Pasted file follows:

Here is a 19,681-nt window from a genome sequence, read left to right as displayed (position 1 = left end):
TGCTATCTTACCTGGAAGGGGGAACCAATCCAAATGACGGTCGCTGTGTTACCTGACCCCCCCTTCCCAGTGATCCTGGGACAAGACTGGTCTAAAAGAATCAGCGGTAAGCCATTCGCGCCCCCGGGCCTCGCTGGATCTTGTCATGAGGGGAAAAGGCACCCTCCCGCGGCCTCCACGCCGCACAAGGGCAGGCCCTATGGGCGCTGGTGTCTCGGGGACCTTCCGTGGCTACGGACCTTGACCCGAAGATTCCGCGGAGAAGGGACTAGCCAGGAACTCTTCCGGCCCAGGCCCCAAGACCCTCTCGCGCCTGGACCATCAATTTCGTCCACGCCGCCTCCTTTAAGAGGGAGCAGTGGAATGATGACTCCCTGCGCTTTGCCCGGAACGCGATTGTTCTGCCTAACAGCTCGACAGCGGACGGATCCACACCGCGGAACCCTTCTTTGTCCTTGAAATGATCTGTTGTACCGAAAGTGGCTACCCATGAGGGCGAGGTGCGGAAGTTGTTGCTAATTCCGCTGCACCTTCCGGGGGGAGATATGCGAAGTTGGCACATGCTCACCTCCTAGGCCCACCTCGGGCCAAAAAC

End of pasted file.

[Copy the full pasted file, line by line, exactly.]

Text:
Here is a 19,681-nt window from a genome sequence, read left to right as displayed (position 1 = left end):
TGCTATCTTACCTGGAAGGGGGAACCAATCCAAATGACGGTCGCTGTGTTACCTGACCCCCCCTTCCCAGTGATCCTGGGACAAGACTGGTCTAAAAGAATCAGCGGTAAGCCATTCGCGCCCCCGGGCCTCGCTGGATCTTGTCATGAGGGGAAAAGGCACCCTCCCGCGGCCTCCACGCCGCACAAGGGCAGGCCCTATGGGCGCTGGTGTCTCGGGGACCTTCCGTGGCTACGGACCTTGACCCGAAGATTCCGCGGAGAAGGGACTAGCCAGGAACTCTTCCGGCCCAGGCCCCAAGACCCTCTCGCGCCTGGACCATCAATTTCGTCCACGCCGCCTCCTTTAAGAGGGAGCAGTGGAATGATGACTCCCTGCGCTTTGCCCGGAACGCGATTGTTCTGCCTAACAGCTCGACAGCGGACGGATCCACACCGCGGAACCCTTCTTTGTCCTTGAAATGATCTGTTGTACCGAAAGTGGCTACCCATGAGGGCGAGGTGCGGAAGTTGTTGCTAATTCCGCTGCACCTTCCGGGGGGAGATATGCGAAGTTGGCACATGCTCACCTCCTAGGCCCACCTCGGGCCAAAAAC